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Warwickshire and Northamptonshire
Air Ambulance - clothing bank
(our thanks to the charity)
What are they called?: clothing banks, clothing containers, clothing bins, charity bins, donation boxes, drop-off boxes, recycling bins etc.
Locations: Recycling centres, car parks, streets etc.
Construction: Typically they're welded metal (sheet steel), painted, with signage (painted on and signs stuck on - eg vinyl).
Size: A common size is about 1.6 m x 1.6m x 1.6m.
This weighs around 350 kilograms (third of a tonne) (third of the weight of an average car).
Security: Most have features to stop people stealing the contents:
(a) clever hinged loading chutes to deposit your goods - which don't allow you to access the goods already in the bank, and (b) strong locks or padlocks on the door used to empty the bin.
Their owners empty them frequently - say weekly. How often they're emptied depends on (a) the size of the bin, and (b) how well-used the bin is.
House-to-house collectors which also operate clothing banks (and non-clothing banks) include :
Collection banks for non-clothes items: Some banks are dedicated to non-clothes donations - eg shoes, books, CDs/DVDs.
Commercial banks: Some banks are commercial (ie not "charitable") - eg those operated by Lawrence M Barry & Co (LMB).
With some clothing banks, the owner of the site receives payment - eg as rent. This is the case with Planet Aid and 'Green World Recycling' (eg banks in pub car parks) - see below.
Where do the clothes go to?
Re-use versus recycling :
Re-use is roughly 100 times more environmentally-friendly than recycling - in terms of energy use, global warming, pollution etc. See the page on Re-use and recycling for more on this.
Alas, thefts from clothing banks are common. Also, some clothing banks themselves have been moved by unauthorised third parties or stolen.
'Clothing donations stolen from Chippenham supermarket carparks'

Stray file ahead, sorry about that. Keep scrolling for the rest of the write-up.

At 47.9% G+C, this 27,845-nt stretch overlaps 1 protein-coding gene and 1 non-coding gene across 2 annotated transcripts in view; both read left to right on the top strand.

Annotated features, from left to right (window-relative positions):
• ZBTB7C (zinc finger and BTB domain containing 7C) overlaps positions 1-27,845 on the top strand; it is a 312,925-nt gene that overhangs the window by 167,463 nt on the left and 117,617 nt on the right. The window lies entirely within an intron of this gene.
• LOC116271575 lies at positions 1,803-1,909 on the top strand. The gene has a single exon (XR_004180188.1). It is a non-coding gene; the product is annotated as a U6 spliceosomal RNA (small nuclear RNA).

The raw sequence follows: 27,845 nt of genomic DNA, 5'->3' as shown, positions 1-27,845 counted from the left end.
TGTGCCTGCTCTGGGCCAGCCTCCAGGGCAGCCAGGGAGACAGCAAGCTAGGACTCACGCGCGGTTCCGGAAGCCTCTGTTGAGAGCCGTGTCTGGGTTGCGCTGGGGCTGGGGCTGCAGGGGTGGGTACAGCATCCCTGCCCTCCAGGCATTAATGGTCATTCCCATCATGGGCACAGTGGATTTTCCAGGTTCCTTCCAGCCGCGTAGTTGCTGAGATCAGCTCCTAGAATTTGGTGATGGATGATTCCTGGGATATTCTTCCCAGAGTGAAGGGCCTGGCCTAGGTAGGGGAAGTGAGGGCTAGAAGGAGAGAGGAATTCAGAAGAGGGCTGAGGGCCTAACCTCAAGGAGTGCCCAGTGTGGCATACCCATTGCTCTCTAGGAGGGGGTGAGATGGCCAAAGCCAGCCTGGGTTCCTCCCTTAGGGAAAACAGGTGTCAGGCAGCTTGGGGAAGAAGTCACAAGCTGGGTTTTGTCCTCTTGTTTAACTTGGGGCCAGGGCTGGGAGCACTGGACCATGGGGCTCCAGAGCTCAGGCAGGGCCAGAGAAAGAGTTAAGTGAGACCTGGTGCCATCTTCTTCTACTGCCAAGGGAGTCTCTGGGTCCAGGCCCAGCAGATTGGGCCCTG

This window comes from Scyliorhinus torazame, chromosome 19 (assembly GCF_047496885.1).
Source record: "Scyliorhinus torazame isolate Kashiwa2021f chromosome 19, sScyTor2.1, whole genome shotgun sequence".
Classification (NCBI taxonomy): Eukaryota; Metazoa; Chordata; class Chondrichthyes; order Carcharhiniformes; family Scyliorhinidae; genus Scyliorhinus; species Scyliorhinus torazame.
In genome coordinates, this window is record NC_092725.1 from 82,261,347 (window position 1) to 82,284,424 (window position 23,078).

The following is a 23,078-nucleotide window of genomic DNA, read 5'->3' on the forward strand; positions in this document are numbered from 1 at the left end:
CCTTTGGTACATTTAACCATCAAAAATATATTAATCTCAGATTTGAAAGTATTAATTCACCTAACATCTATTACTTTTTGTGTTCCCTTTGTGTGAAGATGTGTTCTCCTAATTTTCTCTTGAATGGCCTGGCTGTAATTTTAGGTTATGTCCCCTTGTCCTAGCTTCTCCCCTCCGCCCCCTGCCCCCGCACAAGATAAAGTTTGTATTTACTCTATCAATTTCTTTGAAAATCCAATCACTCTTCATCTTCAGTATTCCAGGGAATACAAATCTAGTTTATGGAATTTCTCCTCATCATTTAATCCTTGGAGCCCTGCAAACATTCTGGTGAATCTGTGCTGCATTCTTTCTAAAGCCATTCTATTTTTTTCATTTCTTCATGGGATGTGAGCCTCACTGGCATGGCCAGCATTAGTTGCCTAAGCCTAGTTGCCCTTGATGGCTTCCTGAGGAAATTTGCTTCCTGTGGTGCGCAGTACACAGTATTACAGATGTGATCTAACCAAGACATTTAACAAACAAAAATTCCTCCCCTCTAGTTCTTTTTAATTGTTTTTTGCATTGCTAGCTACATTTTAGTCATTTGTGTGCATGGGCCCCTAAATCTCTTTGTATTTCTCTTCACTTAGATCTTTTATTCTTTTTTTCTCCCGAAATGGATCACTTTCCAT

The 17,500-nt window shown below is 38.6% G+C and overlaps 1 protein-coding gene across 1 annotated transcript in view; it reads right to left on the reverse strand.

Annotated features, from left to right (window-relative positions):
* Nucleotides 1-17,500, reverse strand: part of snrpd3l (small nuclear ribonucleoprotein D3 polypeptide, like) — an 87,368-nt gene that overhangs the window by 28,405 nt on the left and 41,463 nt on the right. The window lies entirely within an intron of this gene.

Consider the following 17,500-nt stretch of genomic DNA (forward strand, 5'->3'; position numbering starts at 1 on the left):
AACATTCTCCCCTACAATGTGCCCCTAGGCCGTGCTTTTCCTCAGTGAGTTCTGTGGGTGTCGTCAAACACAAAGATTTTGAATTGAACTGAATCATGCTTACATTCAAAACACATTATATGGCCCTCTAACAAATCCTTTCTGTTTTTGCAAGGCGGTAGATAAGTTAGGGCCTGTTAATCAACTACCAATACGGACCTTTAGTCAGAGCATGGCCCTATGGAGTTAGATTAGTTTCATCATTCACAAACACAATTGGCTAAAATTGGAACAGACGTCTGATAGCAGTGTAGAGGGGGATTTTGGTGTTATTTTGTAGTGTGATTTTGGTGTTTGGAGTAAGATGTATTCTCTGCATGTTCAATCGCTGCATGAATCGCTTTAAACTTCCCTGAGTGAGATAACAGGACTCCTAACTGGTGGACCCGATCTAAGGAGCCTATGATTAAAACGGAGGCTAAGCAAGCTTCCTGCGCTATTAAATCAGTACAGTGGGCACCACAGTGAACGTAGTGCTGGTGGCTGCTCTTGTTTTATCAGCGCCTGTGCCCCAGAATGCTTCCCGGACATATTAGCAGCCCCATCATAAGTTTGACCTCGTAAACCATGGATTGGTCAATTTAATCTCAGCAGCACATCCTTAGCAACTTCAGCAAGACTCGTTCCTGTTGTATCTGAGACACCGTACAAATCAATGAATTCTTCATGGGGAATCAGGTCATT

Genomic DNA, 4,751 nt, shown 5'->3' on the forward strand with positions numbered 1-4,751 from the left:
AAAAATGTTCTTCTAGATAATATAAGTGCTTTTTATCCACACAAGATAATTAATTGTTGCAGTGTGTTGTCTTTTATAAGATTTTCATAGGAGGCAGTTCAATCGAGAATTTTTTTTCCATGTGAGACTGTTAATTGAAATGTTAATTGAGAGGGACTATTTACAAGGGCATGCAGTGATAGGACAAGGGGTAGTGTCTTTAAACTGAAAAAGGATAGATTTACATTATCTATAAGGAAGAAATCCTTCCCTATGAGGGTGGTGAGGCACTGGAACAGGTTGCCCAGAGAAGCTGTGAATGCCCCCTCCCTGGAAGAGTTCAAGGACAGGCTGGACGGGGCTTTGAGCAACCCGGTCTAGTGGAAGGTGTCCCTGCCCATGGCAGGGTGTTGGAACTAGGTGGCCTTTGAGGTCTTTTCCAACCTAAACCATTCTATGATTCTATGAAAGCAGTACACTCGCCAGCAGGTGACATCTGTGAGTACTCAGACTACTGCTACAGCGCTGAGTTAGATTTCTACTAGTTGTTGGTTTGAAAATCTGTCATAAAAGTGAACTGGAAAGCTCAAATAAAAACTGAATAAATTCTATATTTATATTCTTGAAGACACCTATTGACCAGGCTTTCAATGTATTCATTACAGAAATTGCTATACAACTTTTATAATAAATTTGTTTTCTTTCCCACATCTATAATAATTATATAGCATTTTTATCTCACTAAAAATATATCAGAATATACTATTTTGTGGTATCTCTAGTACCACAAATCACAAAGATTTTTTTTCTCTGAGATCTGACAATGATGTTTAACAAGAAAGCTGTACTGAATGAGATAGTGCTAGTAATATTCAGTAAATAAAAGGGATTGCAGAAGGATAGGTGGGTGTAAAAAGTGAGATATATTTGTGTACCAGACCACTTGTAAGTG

- article (dated 20 April 2010) on thefts from Salvation Army clothing banks - Wiltshire
'Video of teenagers stealing clothes from charity bins' Daily Mirror website - 13 Feb 2011
Above: Clothes recycling banks (containers) - for 'Hope' and Barnardo's charities
Rushmere shopping centre, Craigavon, Co Armagh, Northern Ireland
Hover over image to enlarge it
This multi-national group of related organisations operates thousands of clothing banks worldwide. The group is controversial - it's seen by many as a 'scam'. Most of the organisations aren't charities. See the dedicated page on them :
For more on this (eg the pros and cons of each), see the following page :
'Council sell-off of clothing banks 'threatens survival' of charity shops'
'Councils are telling charities to make way for private companies willing to pay them for the right to recycle clothing'
Article (dated 29 May 2011) in The Observer.
With criticisms by British Heart Foundation and Scope.
'Clothes you give to charity ... sold for huge profits in trendy boutiques'
'Rags-to-riches scandal uncovers how council clothes banks are being misused'
Article (dated 14 April 2012) in Sunday Mirror.
'Charity sounds alarm over 'scam' drop-off boxes'
Article on CBC News Canada website - on clothing banks disguised as 'charitable'.
Dated 26 Sept 2011
'Clothing donation bins spark turf war in Ontario'
'Much of the money does not go to charity'
A meaty article on CBC News Canada website - dated 30 Jan 2012
The Planet Aid / Gaia page has more articles.
Metal Masters (MM) website of a clothing bank manufacturer (in Dudley, West Midlands)
www.RecyclingBin.com website of a clothing bin manufacturer - in the US (New Jersey)
Clothing and shoe bank - Oxfam charity